Image by odomi2. Please do not use without permission
From left to right: Apata, Orion, Oghma, Dvergr, Lyssa, and Smiley
Image by Nolife-Edi. Please do not use without permission
Flora Kennedy was born and raised in Scotland, but a lifetime of service in the British Foreign Office has erased all but a trace of her original accent.
A linguistic progidy, she was fluent in seven different languages by the time she was twenty. The Foreign Office scooped her up straight from Edinburgh University and put her on a fast promotion track, then seconded her to MI6 (the British Government's foreign espionage division). She was assigned to work as a data analyst in various Embassies in eastern Europe at the height of the Cold War.
She enjoyed a long record of unbroken success, until the fateful night when she heard that two agents had been killed behind the Iron Curtain, on a mission which had been authorized on the strength of her analysis. An inquiry absolved her of any blame - it later emerged that the intelligence she'd been using had been supplied by a compromised source - but the guilt gnawed at her. With hindsight, and knowing that the data had been falsified, she could see certain tiny inconsistencies in it when she went through it again. Gradually, she convinced herself that the whole thing had been her fault, and one night she snapped and took a cocktail of whiskey and sleeping drugs. The result was not death but rebirth, as she found herself scribing her name onto the Watchtower of the Iron Gauntlet.
The Free Council discovered her shortly after she returned to England on sabbatical. She didn't have the easiest of relationships with the Order at first - its ideology sounded suspiciously left-wing to her Cold-War mentality, and the Guardians of the Veil also courted her, assuming that someone with her background would be a perfect match for their own world-view. But as she tersely explained, she only believed in secret intelligence services which were ultimately accountable to democratic governments. She'd seen the other kind of secret police in Eastern Europe, and she didn't want any part of something like that. The Guardians were a little too unaccountable for her peace of mind.
Having awakened in her thirties, she was used to relying on her own intelligence and diplomatic savvy to get things done, rather than taking magical short-cuts. That wealth of life experience proved invaluable as she climbed the ranks of the Free Council. By the time the previous Hierarch stepped down in 1998, she was regarded as his inevitable successor.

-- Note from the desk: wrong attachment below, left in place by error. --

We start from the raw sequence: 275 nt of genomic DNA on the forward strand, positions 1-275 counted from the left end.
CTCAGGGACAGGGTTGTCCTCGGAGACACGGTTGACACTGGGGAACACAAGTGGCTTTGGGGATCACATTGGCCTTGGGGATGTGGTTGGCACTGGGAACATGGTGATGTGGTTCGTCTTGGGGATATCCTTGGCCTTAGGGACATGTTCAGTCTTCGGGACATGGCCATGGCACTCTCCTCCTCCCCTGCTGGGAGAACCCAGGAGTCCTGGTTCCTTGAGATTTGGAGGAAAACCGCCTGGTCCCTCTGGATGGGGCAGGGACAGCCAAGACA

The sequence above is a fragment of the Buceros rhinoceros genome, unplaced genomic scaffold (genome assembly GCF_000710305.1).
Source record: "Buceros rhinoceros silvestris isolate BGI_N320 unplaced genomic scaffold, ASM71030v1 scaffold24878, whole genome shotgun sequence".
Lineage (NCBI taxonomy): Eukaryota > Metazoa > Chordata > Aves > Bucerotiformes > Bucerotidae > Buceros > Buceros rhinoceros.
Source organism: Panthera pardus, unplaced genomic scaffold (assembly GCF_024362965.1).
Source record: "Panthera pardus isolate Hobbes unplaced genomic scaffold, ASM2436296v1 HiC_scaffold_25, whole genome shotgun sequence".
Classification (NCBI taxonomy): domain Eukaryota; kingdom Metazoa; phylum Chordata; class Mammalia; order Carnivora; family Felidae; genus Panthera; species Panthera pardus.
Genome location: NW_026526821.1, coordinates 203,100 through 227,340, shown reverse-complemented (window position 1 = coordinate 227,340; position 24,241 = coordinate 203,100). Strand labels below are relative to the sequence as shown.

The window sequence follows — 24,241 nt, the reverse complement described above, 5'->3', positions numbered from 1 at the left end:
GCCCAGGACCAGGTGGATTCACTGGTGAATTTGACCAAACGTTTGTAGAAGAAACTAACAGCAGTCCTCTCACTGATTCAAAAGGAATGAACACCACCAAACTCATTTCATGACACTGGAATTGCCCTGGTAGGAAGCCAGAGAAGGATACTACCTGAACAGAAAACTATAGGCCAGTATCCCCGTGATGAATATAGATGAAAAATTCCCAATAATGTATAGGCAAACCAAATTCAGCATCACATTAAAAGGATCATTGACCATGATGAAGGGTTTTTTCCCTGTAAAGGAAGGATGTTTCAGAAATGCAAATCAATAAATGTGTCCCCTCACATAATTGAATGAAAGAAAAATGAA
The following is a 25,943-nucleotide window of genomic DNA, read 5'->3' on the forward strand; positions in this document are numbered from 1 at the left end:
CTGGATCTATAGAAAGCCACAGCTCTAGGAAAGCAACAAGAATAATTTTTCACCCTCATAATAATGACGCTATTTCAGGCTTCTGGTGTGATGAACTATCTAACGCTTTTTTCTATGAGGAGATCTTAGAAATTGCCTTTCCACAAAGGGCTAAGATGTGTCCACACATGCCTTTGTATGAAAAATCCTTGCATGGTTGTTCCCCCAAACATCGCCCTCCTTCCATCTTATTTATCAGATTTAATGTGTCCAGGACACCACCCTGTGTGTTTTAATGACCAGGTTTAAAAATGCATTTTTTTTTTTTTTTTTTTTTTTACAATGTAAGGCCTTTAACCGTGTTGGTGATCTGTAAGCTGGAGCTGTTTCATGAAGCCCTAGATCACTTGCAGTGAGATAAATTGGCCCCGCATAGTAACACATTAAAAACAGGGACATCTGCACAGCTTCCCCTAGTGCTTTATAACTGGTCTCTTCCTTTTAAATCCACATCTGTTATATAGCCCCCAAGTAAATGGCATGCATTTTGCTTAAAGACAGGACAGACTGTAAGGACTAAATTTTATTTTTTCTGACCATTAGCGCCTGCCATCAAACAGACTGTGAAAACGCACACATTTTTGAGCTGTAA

Now in her late seventies, she still has the body of a woman in her mid-fifties thanks to sensible diet, regular exercise, and a healthy dose of Life magic. She's long since retired from the foreign office - she left when the Berlin Wall came down, electing to end her career on a high note - she retains a lot of friends and connections there, although she doesn't stay in touch with them as regularly as she'd like. Her Consilium duties occupy her pretty much full-time.
In person, she's soft-spoken and reasonable, but with an undeniable force of personality and aura of command. Politically she's a moderate, working to keep the other Atlantean Orders at least nominally behind the Free Council's Brave New London.
Her attitudes towards the other supernatural factions are coloured by her Cold War days. She sees them in much the same terms as she once saw the Soviet Union, as a threat that needs to be contained and managed if it can't be out-and-out defeated. Aware that this is a bit of a weakness, she leaves dealings with the Temple to the Consilium's Heralds.
Her shadow name is supposedly taken from an ancient British goddess of writing and communication, whose name relates closely to the ancient form of script known as Ogham. But those who know her well enough to be aware of her fondness for Terry Pratchett's characters turn just a little too straight-faced whenever the subject comes up..
Rachel Smith comes from a formidably intellectual family. Her maternal grandfather and great-grandfather were both Rabbis, her mother is a concert pianist, and her father is a leading research chemist. Her paternal grandparents were both employed by Bletchley Park during World War II, and it was her grandfather's example that Rachel ultimately chose to follow, joining GCHQ, the British Government's code-breaking and spying facility, directly after earning her First in Mathematics from Oxford.
Her family's roots lay in the relative poverty of the East End's Jewish community, but her parents' and grandparents' generation both managed to accumulate a respectable family fortune from their work in computing or (in her father's case), the oil industry. Rachel was something of a tomboy rebel during her time at Roedean, an exclusive girl's boarding school, narrowly avoiding expulsion on a couple of occasions. By the time she was sixteen, she had, in her own words, "got boys, drugs and nightclubs out of my system", and threw herself whole-heartedly into her work instead.
Her Awakening, which took place in her late twenties, was especially traumatic. She experienced the Watchtower of the Lead Coin as an image of Clifford's Tower in York during the infamous massacre of the Jews in 1190. She ascended to the summit of the Watchtower through the flames and the bodies of the victims, and afterwards suffered a nervous breakdown that was attributed by her superiors in GCHQ to extreme overwork.